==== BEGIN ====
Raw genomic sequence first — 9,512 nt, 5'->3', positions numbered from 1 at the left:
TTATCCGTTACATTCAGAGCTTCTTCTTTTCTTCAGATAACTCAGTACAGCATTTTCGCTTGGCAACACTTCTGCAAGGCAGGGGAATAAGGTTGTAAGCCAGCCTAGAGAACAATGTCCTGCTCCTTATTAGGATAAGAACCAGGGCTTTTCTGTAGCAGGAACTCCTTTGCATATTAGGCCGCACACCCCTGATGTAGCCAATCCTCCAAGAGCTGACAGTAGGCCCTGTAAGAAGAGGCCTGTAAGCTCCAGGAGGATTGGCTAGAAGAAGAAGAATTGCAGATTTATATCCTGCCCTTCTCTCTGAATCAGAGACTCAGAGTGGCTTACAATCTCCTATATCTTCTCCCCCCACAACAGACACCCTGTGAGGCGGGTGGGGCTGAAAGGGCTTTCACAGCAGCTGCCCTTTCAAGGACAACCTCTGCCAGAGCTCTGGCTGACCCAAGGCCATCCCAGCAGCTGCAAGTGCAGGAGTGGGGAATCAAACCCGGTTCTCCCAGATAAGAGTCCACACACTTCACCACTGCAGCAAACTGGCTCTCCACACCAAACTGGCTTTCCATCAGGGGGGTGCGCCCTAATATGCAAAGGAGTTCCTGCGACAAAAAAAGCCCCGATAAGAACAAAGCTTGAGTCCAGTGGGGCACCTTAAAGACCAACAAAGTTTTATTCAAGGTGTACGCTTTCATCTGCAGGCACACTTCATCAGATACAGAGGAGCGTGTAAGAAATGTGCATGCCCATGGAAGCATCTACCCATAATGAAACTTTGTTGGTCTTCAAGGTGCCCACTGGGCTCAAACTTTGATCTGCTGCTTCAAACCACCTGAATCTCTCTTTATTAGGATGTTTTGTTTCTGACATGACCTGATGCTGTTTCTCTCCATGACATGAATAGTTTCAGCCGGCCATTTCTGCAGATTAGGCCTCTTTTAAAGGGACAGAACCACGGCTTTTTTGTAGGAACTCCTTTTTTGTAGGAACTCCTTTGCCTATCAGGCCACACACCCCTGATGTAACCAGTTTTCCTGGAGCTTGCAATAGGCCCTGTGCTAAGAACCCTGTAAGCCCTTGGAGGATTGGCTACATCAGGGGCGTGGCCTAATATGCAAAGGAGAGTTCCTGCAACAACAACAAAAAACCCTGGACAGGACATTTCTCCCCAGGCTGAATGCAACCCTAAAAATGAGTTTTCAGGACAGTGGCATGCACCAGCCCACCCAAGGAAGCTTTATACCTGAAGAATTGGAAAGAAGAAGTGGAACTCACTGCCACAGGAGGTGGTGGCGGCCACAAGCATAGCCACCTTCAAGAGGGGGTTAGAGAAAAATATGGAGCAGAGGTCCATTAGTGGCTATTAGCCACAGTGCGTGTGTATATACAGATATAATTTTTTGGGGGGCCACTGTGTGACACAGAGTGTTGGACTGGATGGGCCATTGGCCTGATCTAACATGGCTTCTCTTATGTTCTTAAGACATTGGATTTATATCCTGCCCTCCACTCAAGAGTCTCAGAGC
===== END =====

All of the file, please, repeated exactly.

Raw genomic sequence first — 9,512 nt, 5'->3', positions numbered from 1 at the left:
TTATCCGTTACATTCAGAGCTTCTTCTTTTCTTCAGATAACTCAGTACAGCATTTTCGCTTGGCAACACTTCTGCAAGGCAGGGGAATAAGGTTGTAAGCCAGCCTAGAGAACAATGTCCTGCTCCTTATTAGGATAAGAACCAGGGCTTTTCTGTAGCAGGAACTCCTTTGCATATTAGGCCGCACACCCCTGATGTAGCCAATCCTCCAAGAGCTGACAGTAGGCCCTGTAAGAAGAGGCCTGTAAGCTCCAGGAGGATTGGCTAGAAGAAGAAGAATTGCAGATTTATATCCTGCCCTTCTCTCTGAATCAGAGACTCAGAGTGGCTTACAATCTCCTATATCTTCTCCCCCCACAACAGACACCCTGTGAGGCGGGTGGGGCTGAAAGGGCTTTCACAGCAGCTGCCCTTTCAAGGACAACCTCTGCCAGAGCTCTGGCTGACCCAAGGCCATCCCAGCAGCTGCAAGTGCAGGAGTGGGGAATCAAACCCGGTTCTCCCAGATAAGAGTCCACACACTTCACCACTGCAGCAAACTGGCTCTCCACACCAAACTGGCTTTCCATCAGGGGGGTGCGCCCTAATATGCAAAGGAGTTCCTGCGACAAAAAAAGCCCCGATAAGAACAAAGCTTGAGTCCAGTGGGGCACCTTAAAGACCAACAAAGTTTTATTCAAGGTGTACGCTTTCATCTGCAGGCACACTTCATCAGATACAGAGGAGCGTGTAAGAAATGTGCATGCCCATGGAAGCATCTACCCATAATGAAACTTTGTTGGTCTTCAAGGTGCCCACTGGGCTCAAACTTTGATCTGCTGCTTCAAACCACCTGAATCTCTCTTTATTAGGATGTTTTGTTTCTGACATGACCTGATGCTGTTTCTCTCCATGACATGAATAGTTTCAGCCGGCCATTTCTGCAGATTAGGCCTCTTTTAAAGGGACAGAACCACGGCTTTTTTGTAGGAACTCCTTTTTTGTAGGAACTCCTTTGCCTATCAGGCCACACACCCCTGATGTAACCAGTTTTCCTGGAGCTTGCAATAGGCCCTGTGCTAAGAACCCTGTAAGCCCTTGGAGGATTGGCTACATCAGGGGCGTGGCCTAATATGCAAAGGAGAGTTCCTGCAACAACAACAAAAAACCCTGGACAGGACATTTCTCCCCAGGCTGAATGCAACCCTAAAAATGAGTTTTCAGGACAGTGGCATGCACCAGCCCACCCAAGGAAGCTTTATACCTGAAGAATTGGAAAGAAGAAGTGGAACTCACTGCCACAGGAGGTGGTGGCGGCCACAAGCATAGCCACCTTCAAGAGGGGGTTAGAGAAAAATATGGAGCAGAGGTCCATTAGTGGCTATTAGCCACAGTGCGTGTGTATATACAGATATAATTTTTTGGGGGGCCACTGTGTGACACAGAGTGTTGGACTGGATGGGCCATTGGCCTGATCTAACATGGCTTCTCTTATGTTCTTAAGACATTGGATTTATATCCTGCCCTCCACTCAAGAGTCTCAGAGC